Wednesday, September 26, 2012

Bondage - and sex toys - is it for you?

As a subculture of BDSM, bondage involves people being bound, tied up, or restrained for pleasure.  More often than not, bondage is performed as a sexual practice.  The derivation of pleasure or sexual gratification by bondage is also known as vincilagnia, from the root words vincio- meaning to bind or fetter with chains, and -lagneia which means lust.
Recent studies show that approximately three-quarters of all men in the United states think of the idea of bondage as erotic, and so do other women.  This only goes to show that the sexual appeal of bondage appeals to both sexes regardless of sexual orientation.
In terms of fashion, leather has been a staple piece for most people in the BDSM culture.  This not only serves as their a statement, most accessories and equipments used for BDSM activities like whips, belts, cuffs, and restraints are often made of leather.
Even though most bondage games end up in sexual activities, not all bondage role plays turn out that way. On the contrary, role plays between casually acquainted partners may just end up in masturbation, or, believe it or not, no sexual release at all.
Safety is always a key issue when performing bondage as this usually requires the aid of different devices or mechanisms used to bound or suspend victims.  A recent study showed that bondage is the safest fetish to engage in.  But this is provided that the role play is acted out with sober, trusted individuals and with the use of sterile equipments.
Being bound or tied up for a long time may cause friction on the submissive partner's skin.  This, in turn, may lead to bruising and open scrape wounds on the area where the restraints were put.  Using unsterilized equipment may put you at risk of incurring infection from those open scrape wounds.  In cases where the restraints are placed on the partner's genital area, one's sexual health may be put to risk if you take a chance on using unhygienic equipments.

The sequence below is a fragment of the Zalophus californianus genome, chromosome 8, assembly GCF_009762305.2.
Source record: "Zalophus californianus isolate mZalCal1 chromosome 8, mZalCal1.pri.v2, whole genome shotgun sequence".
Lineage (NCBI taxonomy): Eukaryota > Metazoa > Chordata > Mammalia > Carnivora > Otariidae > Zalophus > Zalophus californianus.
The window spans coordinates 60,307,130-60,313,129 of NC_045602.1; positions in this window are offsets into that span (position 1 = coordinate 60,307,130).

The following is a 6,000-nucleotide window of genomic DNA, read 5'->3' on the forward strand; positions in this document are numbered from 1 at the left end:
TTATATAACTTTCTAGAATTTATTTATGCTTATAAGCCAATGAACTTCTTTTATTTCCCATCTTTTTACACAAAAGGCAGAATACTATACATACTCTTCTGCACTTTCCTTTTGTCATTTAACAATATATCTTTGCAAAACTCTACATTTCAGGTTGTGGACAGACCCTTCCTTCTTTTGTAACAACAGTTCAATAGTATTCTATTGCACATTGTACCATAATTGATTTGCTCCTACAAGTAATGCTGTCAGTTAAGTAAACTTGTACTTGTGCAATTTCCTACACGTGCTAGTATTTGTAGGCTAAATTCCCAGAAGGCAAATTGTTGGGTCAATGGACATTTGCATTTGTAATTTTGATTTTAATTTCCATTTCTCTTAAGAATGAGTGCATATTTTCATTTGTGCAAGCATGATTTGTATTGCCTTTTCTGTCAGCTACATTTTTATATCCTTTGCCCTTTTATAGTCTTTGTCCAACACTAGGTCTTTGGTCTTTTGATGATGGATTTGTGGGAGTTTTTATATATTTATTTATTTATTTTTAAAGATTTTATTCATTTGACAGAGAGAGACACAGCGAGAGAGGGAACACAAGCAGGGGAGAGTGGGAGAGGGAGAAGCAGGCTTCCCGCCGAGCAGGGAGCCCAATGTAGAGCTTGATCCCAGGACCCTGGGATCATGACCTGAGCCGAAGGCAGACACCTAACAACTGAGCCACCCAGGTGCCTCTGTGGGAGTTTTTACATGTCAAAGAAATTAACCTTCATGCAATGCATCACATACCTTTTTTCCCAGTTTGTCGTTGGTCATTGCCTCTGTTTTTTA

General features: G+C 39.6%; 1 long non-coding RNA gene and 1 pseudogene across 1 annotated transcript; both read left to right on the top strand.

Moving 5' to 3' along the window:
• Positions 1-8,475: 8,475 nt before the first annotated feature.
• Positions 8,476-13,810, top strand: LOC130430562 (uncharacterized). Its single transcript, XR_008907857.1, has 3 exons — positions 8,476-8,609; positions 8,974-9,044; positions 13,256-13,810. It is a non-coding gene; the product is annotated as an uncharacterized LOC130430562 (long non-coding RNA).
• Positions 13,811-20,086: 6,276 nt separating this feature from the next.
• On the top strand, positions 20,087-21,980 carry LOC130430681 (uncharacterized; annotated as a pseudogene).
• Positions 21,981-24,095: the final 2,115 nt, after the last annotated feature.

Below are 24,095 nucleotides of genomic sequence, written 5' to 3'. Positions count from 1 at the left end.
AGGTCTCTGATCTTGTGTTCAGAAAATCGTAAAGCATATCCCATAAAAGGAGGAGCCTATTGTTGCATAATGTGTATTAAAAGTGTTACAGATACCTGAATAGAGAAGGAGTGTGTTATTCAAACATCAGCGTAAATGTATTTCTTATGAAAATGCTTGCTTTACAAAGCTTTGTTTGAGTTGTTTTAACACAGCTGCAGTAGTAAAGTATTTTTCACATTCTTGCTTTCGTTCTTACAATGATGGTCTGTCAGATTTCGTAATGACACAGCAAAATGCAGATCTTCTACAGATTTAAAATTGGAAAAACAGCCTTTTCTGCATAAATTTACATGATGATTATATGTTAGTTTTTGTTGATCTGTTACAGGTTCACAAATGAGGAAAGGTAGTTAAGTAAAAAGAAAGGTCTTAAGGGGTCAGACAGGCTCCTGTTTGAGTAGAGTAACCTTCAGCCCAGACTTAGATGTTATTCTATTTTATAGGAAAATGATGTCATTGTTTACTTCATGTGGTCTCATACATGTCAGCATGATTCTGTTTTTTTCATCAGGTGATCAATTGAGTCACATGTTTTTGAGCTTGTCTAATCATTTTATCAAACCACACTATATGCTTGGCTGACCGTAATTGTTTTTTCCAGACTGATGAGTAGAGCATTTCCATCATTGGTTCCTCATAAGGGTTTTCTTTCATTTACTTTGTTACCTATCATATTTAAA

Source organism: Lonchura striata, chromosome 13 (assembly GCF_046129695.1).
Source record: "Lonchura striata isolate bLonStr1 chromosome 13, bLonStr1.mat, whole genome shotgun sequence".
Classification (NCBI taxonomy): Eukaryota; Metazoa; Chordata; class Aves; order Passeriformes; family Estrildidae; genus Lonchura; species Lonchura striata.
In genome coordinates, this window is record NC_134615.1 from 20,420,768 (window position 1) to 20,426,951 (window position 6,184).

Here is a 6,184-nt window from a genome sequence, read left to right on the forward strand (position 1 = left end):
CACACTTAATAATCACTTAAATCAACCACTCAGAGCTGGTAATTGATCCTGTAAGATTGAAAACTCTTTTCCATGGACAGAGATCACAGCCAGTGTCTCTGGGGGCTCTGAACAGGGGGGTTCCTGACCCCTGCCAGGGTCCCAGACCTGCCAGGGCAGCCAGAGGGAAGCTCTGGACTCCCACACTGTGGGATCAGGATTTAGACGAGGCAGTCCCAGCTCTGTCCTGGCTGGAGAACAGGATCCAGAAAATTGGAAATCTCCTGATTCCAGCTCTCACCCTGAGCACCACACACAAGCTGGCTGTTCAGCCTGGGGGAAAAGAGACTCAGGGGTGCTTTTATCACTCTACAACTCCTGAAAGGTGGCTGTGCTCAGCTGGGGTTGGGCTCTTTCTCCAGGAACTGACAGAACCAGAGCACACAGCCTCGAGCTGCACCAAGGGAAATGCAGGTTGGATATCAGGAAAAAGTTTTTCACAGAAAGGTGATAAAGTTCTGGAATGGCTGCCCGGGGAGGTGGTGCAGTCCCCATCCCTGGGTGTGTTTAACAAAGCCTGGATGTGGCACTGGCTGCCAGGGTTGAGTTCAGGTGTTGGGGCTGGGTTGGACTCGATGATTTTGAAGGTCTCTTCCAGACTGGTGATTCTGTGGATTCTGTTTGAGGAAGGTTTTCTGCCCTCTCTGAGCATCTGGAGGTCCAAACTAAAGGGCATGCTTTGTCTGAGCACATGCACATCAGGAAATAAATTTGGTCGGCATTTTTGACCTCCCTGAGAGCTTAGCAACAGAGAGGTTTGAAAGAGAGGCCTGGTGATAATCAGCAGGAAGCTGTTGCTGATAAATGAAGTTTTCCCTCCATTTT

There are currently six major categories to which bondage can be divided into, these are:
l Bondage that pulls parts of the bodies together.  The use of rope, straps, and harnesses are required to bound the hands or feet together.
l Bondage that spreads parts of the body apart.  This requires the use of spreader bars and x-frames, this time, to spread the hands or the feet apart.
l Bondage that ties the body down to another object.  This type of bondage requires the use of chairs, beds, or stocks.
l Bondage that suspends the body from another object.  This is also called suspension bondage.  This requires the aide of an elevated device to which suspension cables, or chains are connected to to have the bound partner hanging fully or partially in mid-air.
l Bondage that restricts normal movement.  The use of hobble skirts, handcuffs, or pony harnesses are used to stop a person from being able to move naturally.
l Bondage that wraps the whole body, or part of it, in bindings such as cloth or plastic. Materials such as saran wrap or cling film may be used for mummification of the bound partner.  A sleepsack, a type of sleeping bag, is also used for this type of bondage.
Role players often set a fantasy setting in which they can play bondage.  These settings include:
l Rape fantasy.  In this setting, the dominant partner supposedly abducts the consenting victim and has total control to do whatever he pleases with the victim.
l Domination and slavery.  The victim supposedly attends a training session in which he is rewarded for his obedience, and punished for any form of defiance against his master. Humiliation is sometimes involved in this setting.
Bondage is not only helpful to a couple's sexual health, it transcends beyond the act's sexual connotation.  The bondage roleplay's need for openness, trust, and full understanding of each partner's difference brings about a new bonding experienced to a couple, holding them closer together. Reprinted with permission of www.private-shades.com

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